While this year’s political drama will climax — and end — with whom the country chooses as its next President on November 8, the near-term nail biter — if we want to call it that — is whom each nominee will select as their running mate prior to the party conventions. Donald Trump has announced that his selection will be announced late Friday morning in Manhattan.
This may seem impertinent to financial markets, but investors do care about the political makeup of Washington — especially the executive branch — since candidate platform and idealogical leaning are perceived as having sizable potential influence on corporate earnings and global economics during their 4 year term.
Republicans are generally stereotyped as being pro-business and therefore pro-investor, while Democrats tend to be viewed less favorably toward business bottom lines. Of course if we look at stock market performance over the past few Presidential cycles, there was more upside during Bill Clinton’s 8 years in office than there was during George Bush II’s 8 years.
The Speculation on Trump’s VP
Pundits have zeroed in on three candidates as the likely choice for Trump: former Speaker of the House Newt Gingrich, New Jersey Governor Chris Christie, and Indiana Governor Mike Pence.
Since the Republican party has become divided over Trump’s presumptive nomination, conventional wisdom might say he needs to appeal to “the base.” This would probably be best served by picking Gingrich, a hardline personality who social conservatives would be happy to see on the ticket.
Christie is a somewhat popular Governor in a state that has leaned strongly Democratic in recent Presidential elections. But Christie did extremely poorly in his own short-lived White House campaign. His stock seemed to plummet with his puppy-dog admiration and endorsement of Trump. National appeal for him seems lukewarm, at best.
Pence by far is the least known possibility, which probably can be viewed as a good or bad thing. It’s hard not to refer back 8 years and recall John McCain’s selection of totally unknown Alaska Governor Sarah Palin as his co-pilot. Her inexperience and seeming lack of broad policy knowledge combined with her “rogue” campaign actions proved disastrous for McCain. Still, even a more conventional choice probably would not have led to victory.
Pence represents a solid GOP state, which would be reason not to pick him. However, Pence might help with Ohio, a moderate, blue collar, MIdwest state that has proven critical in terms of an electoral win.
While it’s possible he goes with someone that the media has not honed in on yet, the lack of broad endorsement of Trump by party mainstays would seem to limit a competent list of choices.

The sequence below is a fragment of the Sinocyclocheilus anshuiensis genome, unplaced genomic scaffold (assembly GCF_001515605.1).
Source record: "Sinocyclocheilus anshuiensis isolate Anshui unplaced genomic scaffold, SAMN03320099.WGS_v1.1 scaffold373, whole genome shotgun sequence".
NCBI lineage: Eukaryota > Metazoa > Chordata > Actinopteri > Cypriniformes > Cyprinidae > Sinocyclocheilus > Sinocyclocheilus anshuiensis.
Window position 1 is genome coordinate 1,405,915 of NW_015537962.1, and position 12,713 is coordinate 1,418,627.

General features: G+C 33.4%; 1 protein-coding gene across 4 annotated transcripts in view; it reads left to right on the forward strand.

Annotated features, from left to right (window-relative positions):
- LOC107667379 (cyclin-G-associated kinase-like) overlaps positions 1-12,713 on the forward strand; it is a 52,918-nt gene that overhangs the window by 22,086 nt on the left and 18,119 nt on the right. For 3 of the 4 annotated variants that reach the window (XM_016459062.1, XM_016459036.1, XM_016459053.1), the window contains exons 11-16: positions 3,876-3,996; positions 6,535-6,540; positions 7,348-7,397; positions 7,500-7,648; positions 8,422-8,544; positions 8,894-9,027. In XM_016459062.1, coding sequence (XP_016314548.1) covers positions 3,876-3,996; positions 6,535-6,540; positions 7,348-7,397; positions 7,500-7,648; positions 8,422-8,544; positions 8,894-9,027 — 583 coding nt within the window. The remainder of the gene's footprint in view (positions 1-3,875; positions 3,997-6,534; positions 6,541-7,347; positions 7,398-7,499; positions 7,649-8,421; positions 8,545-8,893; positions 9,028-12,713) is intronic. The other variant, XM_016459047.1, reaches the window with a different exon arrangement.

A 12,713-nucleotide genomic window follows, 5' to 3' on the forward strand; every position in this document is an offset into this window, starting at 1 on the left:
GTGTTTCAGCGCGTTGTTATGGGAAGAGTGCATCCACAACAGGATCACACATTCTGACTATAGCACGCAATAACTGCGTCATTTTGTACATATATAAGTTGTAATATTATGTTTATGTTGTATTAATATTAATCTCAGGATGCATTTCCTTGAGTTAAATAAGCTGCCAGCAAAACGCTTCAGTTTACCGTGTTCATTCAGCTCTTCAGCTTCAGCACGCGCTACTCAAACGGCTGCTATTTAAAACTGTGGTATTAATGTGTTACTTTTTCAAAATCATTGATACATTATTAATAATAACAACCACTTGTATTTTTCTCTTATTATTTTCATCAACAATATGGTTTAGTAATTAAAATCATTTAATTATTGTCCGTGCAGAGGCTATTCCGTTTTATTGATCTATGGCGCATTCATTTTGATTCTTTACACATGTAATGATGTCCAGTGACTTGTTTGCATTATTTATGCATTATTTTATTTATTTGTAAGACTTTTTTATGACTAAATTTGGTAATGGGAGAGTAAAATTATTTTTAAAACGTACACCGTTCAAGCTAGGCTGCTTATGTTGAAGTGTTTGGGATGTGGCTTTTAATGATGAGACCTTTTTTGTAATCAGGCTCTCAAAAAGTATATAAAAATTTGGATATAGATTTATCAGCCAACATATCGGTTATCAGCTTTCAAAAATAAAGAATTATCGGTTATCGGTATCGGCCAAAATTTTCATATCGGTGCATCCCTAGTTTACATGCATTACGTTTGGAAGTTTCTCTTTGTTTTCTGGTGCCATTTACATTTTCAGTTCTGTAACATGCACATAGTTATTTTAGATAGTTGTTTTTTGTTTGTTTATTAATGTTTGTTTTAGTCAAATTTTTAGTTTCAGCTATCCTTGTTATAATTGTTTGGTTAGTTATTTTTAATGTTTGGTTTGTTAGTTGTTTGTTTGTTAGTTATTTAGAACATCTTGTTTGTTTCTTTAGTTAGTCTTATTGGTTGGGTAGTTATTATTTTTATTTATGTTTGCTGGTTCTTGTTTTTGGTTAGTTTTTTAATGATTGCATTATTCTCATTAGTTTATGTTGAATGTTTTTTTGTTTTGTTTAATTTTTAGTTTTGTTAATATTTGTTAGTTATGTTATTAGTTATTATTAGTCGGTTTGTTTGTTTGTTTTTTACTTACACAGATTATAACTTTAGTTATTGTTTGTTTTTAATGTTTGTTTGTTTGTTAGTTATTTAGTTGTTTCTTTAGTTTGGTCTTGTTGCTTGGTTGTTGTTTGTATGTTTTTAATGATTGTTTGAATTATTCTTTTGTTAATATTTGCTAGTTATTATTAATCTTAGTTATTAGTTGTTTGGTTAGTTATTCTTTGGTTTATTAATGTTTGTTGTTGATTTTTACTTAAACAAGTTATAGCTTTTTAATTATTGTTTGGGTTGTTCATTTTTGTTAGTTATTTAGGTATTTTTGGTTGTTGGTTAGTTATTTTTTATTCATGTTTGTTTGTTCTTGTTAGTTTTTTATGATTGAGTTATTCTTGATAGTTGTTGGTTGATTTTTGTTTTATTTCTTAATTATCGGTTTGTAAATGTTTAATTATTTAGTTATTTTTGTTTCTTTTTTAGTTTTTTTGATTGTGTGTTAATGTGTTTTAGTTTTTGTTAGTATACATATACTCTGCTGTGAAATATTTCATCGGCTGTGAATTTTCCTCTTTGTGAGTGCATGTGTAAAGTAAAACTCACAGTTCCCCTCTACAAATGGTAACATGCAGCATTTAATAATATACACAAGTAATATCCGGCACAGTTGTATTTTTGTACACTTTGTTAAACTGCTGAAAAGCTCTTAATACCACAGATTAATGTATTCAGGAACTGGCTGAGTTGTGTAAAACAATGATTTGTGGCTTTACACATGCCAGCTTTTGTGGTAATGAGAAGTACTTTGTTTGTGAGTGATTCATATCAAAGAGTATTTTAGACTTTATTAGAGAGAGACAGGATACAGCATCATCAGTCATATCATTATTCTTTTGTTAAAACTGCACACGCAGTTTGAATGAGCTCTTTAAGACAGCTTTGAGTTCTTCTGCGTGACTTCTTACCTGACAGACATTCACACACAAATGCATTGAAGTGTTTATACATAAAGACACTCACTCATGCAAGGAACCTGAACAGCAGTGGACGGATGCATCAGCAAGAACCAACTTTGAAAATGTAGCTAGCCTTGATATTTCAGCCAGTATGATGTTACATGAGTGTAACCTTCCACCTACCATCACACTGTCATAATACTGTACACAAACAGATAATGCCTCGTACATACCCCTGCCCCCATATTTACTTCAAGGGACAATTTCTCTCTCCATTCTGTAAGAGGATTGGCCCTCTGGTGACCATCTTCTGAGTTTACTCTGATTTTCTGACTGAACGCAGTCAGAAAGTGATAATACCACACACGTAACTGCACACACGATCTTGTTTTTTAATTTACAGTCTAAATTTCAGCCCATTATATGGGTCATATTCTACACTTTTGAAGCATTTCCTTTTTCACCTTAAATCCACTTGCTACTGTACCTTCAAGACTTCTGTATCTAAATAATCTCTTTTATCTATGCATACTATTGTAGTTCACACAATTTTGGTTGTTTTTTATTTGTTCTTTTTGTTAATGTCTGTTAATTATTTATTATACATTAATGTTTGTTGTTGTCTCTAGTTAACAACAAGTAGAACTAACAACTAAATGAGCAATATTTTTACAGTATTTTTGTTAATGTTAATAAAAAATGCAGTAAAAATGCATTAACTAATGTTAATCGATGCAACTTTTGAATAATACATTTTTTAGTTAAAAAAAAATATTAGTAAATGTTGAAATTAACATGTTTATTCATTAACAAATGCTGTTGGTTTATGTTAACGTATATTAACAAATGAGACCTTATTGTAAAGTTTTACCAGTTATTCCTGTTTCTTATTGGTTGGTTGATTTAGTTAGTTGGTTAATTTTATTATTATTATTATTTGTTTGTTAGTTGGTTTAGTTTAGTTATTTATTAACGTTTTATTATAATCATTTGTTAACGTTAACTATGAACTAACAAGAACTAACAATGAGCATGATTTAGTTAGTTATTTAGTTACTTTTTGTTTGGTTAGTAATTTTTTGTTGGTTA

How Much Does Trump’s VP Choice Matter?
Once he announces his decision, the market will likely assess two things. One, does the selection increase his likelihood of winning in November (which seems like a long shot at the moment). Two, what does the blended look of the ticket offer in terms of support for American and global business.
Unless he picks someone off the radar, I doubt there will be much immediate reaction form Wall Street. If he does go with a relative unknown or someone with a deemed radically pro- or negative business pedigree, we might see something a bit more choppy from traders tomorrow.
Truth of the matter is that investors need not only be concerned with who resides at 1600 Pennsylvania Avenue come January 2017, but with the makeup of Congress next year. Dividend government, as we’ve so often seen through the years, has brought about gridlock in Washington, and relative lack of legislative and arguably economic progress.
Trump’s Best Bet
Like John McCain 8 years ago, Trump may be thinking he needs to take a risk to win in November. A female might be wise given his terrible gender polling. Someone from a state that would be a pickup from Mitt Romney might also be wise. Trump will need to not only win states that Romney carried four years ago, but win a handful states like Florida, Ohio, Wisconsin, Iowa, and New Mexico which went Obama in 2012.
Above all else, he’ll need to pick someone that balances his unconventional ways, since it’s apparent that the country is at best unsure about what a Trump presidency might actually bring. Of course Hillary Clinton isn’t exactly popular in her own right.
At the end of the day, it probably won’t matter who Trump picks if the country thinks it’s time to elect its first female chief executive.
If I were him, I’d probably go with Pence or a long shot like Iowa Senator Joni Ernst. Christie would be better than Gingrich, since he’d appeal more to middle, Main Street America, which is still where national elections are won and lost.